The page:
No shade to some of the very fine sports-themed art shows we’ve seen at museums and big sports venues over the years, or to the myriad artists for whom athletics has been a muse — but the SoFi Stadium installation of the landmark Kinsey African American Art & History Collection and its augmentation with the expansive Residency Art Gallery-curated contemporary survey Continuum transcends the genre. Institutional in scope and scale, the pairing of a world-famous collection of art and cultural artifacts from Black history stretching from the 16th century to the modern day, with a survey of contemporary art by greater Los Angeles — and especially Inglewood-based artists of color — is nothing short of inspired. And its location at the brand new venue is as important for the community as it is meaningful for the Kinseys themselves.
In the early 1970s, Bernard and Shirley Kinsey were a young professional couple with a love of traveling and of art. Fifty years later, their museological library has become known the world over as The Kinsey African American Art & History Collection, generating traveling exhibitions touching 35 cities across the United States and internationally. Now after 15 years on the road, the collection is literally back home; its installation inside SoFi Stadium at Hollywood Park sits less than a mile from the Kinseys’ first family home. “It’s a full-circle moment for us,” Shirley Kinsey said during a tour of the exhibition, and it feels that way for a lot of folks.
It may be full circle for the Kinsey Family, but it’s the first of its kind for a venue like SoFi Stadium. Taking full advantage of the mezzanine architecture’s curving passageways and division into two wings off a central gathering area, the historical collection and contemporary survey occupy their own halls. Curated by Khalil Kinsey and historian Larry Earl, and encompassing everything from portraiture, photographs, sculptures, and civic records to uniforms, medals, awards, and accomplishments of historic firsts documenting the African American experience and illuminating stories of Black excellence across U.S. history, the collection begins to reach into the contemporary era at the building’s midway point, with fulcrums like the work of Charles White, Romare Bearden, and Ernie Barnes holding the center.
For the purposes of this installation, and thoughtfully responding to place, Inglewood’s Residency Art Gallery picks up its curation — deftly enacted by Khalil Kinsey (chief curator, The Kinsey Collection) and Rick Garzon (founder/director, Residency Art Gallery) — right at that cusp, with the aptly named Continuum lighting up the mirroring side of the space with a vibrant, eclectic look at recent art history and current practices in salient visual art whose roots are firmly planted in the history viewers have just witnessed across the way. Together, the show fills some 100,000 square feet — and fills centuries of another kind of space as well.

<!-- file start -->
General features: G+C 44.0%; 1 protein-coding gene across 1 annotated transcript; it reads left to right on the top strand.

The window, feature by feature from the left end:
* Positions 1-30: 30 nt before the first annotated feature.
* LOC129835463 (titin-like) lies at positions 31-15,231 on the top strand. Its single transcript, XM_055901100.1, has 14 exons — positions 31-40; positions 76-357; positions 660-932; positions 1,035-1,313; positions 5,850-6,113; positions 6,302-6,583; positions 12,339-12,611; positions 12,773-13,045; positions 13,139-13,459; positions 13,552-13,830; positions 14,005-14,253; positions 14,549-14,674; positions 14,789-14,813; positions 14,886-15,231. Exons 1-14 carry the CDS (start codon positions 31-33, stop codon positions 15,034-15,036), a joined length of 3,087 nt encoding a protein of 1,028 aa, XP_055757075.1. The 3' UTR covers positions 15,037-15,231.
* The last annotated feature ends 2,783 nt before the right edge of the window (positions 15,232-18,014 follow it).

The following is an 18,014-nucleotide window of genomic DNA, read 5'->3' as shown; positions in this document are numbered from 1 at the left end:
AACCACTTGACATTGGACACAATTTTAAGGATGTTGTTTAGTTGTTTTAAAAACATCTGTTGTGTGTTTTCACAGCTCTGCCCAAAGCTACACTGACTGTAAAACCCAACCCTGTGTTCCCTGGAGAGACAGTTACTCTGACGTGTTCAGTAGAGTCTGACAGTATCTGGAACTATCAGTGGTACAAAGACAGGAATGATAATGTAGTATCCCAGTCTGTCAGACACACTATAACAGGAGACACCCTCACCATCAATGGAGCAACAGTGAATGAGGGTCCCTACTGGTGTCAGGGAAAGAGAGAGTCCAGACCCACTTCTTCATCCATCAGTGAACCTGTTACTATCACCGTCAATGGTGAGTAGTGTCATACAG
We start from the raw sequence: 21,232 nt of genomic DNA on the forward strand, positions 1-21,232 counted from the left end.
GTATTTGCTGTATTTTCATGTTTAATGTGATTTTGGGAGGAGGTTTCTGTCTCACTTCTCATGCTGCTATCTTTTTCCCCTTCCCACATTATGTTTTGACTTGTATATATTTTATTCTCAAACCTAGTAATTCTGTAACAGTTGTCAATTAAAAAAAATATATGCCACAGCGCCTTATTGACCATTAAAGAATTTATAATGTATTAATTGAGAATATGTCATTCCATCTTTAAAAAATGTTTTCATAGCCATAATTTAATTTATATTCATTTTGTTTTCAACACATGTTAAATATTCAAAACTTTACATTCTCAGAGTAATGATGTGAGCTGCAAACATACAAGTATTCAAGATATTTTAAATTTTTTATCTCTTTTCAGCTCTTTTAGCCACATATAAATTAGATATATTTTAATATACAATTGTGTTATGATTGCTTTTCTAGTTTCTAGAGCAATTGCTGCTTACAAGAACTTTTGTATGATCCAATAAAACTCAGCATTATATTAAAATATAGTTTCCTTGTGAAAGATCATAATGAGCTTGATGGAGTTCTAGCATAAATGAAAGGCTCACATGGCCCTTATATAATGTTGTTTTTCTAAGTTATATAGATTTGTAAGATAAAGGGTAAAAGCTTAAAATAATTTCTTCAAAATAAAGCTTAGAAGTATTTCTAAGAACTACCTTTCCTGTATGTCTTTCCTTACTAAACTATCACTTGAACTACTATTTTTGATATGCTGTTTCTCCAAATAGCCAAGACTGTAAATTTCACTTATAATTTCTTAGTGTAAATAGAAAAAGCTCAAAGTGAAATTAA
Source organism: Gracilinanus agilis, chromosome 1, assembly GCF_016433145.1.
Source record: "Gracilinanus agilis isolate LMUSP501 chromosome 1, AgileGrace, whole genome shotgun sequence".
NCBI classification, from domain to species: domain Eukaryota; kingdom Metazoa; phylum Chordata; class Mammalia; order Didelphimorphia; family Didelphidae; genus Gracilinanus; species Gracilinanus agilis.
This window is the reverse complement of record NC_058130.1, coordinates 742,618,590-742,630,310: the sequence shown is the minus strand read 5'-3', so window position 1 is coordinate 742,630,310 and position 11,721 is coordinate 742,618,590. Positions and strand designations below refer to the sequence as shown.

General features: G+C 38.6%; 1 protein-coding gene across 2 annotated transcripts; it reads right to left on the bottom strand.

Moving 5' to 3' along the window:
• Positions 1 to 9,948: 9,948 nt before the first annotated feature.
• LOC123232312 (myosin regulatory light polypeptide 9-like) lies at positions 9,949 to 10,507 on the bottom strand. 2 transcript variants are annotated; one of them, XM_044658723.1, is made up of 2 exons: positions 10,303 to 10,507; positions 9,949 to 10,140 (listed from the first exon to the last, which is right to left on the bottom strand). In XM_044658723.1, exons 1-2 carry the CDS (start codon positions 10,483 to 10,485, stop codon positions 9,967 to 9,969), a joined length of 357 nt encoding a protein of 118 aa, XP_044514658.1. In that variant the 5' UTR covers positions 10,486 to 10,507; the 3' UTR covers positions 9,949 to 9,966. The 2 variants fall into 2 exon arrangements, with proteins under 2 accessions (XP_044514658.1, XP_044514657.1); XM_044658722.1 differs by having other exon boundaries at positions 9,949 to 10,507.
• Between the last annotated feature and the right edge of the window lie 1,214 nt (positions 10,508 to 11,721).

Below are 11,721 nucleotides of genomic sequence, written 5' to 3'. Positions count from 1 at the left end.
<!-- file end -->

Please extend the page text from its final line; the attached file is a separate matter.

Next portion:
With exciting works from more than 20 artists of color including Genevieve Gaignard, Patrick Martinez, Jaimie Milner, Lyndon Barrois Sr, Texas Isaiah, Samuel Levi Jones, Sharon Louise Barnes, Yasmine Nasser Diaz, Ever Velasquez, Halli Francis, Daniela Garcia Hamilton, Rashaun Rucker, Glenn Hardy Jr., and more, Continuum more than lives up to its intention of contextualizing the current moment in Los Angeles communities of color and African diasporic visual culture within the histories that preceded it.
“Understanding our history and seeing our own reflections in art inspires and empowers us all, and is critical to our shared experience and progress. Displaying the exhibition in Inglewood is extremely important to us because it invites the community to connect with their own stories of strength, brilliance, and beauty,” said the Kinsey family in a statement. And to that end, besides extended viewing hours and tour-package inclusions, outreach programs include field trips, school visits, art education, teacher workshops, and guest lectures. The collection also benefits the Hollywood Park Foundation, a nonprofit developing youth programs focused on STEAM (science, technology, engineering, arts and math) education, health, and wellness.
But beyond those kinds of targeted outreach plans, the hope here is that the exhibition will not only bring new audiences into dialogue with this tranche of art and culture by bringing it to them outside traditional art-focused venues, but also will encourage Inglewood stakeholders to feel more connected to their mammoth new neighbor. Already on display in Hollywood Park’s retail space — the “largest urban mixed-use mega development under construction in the Western United States,” according to press materials — are murals by three Los Angeles artists: Calida Rawles, Geoff McFetridge and Eve Fowler, with more on the way, along with a pair of bronze sculptures by Alison Saar, and a permanent on-site space for Residency Gallery.
With support from the Kroenke Family Foundation, the Kinseys’ own Foundation for Arts and Education, and the Hollywood Park Foundation/JPMorgan Chase, the two-part exhibition will occupy the big, bright hallways of the second level mezzanine through March. If you want to see the art without a game or concert ticket, it’s included as part of the SoFi Stadium tour packages, as well as for separately scheduled group tours. Or, just be ready to impress your sporty/rocker friends with your deep knowledge of the arts at the next big show.
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